Bangs speaks of her time at NASA as “heartening” and of the agency as “a place where visionary ideas are common currency and where scientists are stretching the human potential. There is a huge amount of love and energy, dedication and passion in what they’re doing. They all know that whether or not what they propose happens is not the point. They’re trying to get their ideas out there, even if that’s the best that happens.”

Matloff continues to engage in research with the U.S. and Italy’s space programs and is also working with a colleague, City Tech Physics Professor Lufeng Leng, on methods of monitoring the condition of a solar sail in flight. “An interstellar people-carrying sail will have to be 50 to 100 miles or more across,” Matloff notes, “and technologies will need to be in place on board to make sure everything’s in order.” He expects that a space trial for a much smaller, robotic interstellar sail will take place around 2020, but as Bangs says, “When you work at NASA, you learn to be very patient.”

Perhaps their cosmic shared interest, “science and art coming together in a visible way,” as Bangs expresses it, is the key to how the couple manages to live and work together. They met on a blind double date — and started talking about the Arecibo Observatory’s giant radio telescope in Puerto Rico. When Matloff became director of a computer graphics center at Pratt Institute in the mid-1980s and opened it to alumni, Bangs became one of the center’s computer artists. Her resulting work was displayed in U.S. and European galleries and is now in the permanent collections at Pratt and Pace University. The couple married in 1986.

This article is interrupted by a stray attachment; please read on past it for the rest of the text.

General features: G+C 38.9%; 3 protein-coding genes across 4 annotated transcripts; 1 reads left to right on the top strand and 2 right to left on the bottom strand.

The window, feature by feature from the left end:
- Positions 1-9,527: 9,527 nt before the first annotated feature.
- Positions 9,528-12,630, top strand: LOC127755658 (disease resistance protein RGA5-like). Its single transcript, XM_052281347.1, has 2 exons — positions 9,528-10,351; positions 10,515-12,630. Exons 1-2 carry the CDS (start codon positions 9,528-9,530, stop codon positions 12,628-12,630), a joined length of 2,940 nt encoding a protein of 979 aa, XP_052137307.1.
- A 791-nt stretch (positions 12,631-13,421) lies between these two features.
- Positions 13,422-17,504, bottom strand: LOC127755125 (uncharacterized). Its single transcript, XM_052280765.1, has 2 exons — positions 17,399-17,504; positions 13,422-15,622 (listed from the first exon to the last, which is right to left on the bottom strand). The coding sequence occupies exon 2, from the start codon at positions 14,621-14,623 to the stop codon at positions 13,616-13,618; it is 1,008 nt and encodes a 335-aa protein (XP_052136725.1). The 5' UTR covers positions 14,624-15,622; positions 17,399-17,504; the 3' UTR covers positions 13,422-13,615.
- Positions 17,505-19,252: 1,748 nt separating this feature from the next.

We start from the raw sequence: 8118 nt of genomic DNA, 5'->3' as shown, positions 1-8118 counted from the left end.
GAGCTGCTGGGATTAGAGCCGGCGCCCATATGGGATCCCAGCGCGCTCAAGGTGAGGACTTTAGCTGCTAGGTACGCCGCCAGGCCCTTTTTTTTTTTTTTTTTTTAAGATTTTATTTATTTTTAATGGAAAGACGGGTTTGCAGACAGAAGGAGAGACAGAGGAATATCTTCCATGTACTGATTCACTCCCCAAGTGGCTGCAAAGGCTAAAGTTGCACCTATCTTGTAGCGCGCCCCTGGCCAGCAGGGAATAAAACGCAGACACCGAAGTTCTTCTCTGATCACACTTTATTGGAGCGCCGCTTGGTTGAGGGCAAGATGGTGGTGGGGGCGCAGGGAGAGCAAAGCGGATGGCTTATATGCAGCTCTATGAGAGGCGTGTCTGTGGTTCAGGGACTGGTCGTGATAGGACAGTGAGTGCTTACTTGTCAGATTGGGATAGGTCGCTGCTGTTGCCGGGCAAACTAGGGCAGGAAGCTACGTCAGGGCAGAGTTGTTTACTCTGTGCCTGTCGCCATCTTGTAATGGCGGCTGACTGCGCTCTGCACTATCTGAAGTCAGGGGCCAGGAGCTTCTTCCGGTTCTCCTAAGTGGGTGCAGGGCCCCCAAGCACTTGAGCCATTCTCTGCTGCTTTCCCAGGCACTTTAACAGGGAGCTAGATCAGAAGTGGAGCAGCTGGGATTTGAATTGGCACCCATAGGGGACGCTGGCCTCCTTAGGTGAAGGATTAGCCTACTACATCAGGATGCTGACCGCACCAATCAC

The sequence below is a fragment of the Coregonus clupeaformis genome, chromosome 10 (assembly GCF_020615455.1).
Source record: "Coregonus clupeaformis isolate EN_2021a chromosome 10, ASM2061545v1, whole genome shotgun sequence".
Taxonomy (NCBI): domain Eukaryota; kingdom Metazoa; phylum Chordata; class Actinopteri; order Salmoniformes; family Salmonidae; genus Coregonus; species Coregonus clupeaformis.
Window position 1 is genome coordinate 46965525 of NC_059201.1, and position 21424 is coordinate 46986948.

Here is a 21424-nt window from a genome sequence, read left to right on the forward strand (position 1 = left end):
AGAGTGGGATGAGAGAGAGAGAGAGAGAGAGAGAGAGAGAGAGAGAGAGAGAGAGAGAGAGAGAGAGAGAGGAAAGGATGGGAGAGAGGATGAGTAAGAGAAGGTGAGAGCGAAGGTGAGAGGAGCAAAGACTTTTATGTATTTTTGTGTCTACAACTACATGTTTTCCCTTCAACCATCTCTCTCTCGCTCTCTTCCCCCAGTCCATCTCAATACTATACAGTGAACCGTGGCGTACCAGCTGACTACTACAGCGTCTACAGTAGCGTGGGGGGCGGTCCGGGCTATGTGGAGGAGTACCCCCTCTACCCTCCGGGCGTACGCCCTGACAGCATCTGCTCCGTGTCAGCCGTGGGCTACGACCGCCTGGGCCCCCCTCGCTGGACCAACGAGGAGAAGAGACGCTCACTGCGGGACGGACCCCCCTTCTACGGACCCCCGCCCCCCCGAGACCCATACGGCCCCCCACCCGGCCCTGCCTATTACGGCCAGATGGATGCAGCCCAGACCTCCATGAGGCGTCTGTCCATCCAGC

They do argue, both confirm. “We certainly have our moments of heated disagreement, but it gives us a unified purpose and goal,” Bangs says, “and that is the glue of the relationship.” Matloff admits, “There’s real fire in our relationship, but we have tremendous respect for each other and our professional areas are not too close. We sometimes edit each other’s writing, and that can add sparks — but in this case they’re good ones. We’re generally working from different hemispheres: C is very much tapped into the left and I, the right.”

The largest public college of technology in New York State, New York City College of Technology of The City University of New York enrolls more than 13,000 students in 57 baccalaureate, associate and specialized certificate programs in the technologies of art and design, business, computer systems, engineering, entertainment, health care, hospitality, human services, the law-related professions, career and technology teacher education, and the liberal arts and sciences. Another 14,300 students enroll annually in adult education and workforce development programs, many of which lead to licensure and certification. Located at 300 Jay Street in Downtown Brooklyn, City Tech is at the MetroTech Center academic and commercial complex, convenient to public transportation.
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12/20/06

For more information, contact Michele Forsten, 718.260.5979/mforsten@citytech.cuny.edu.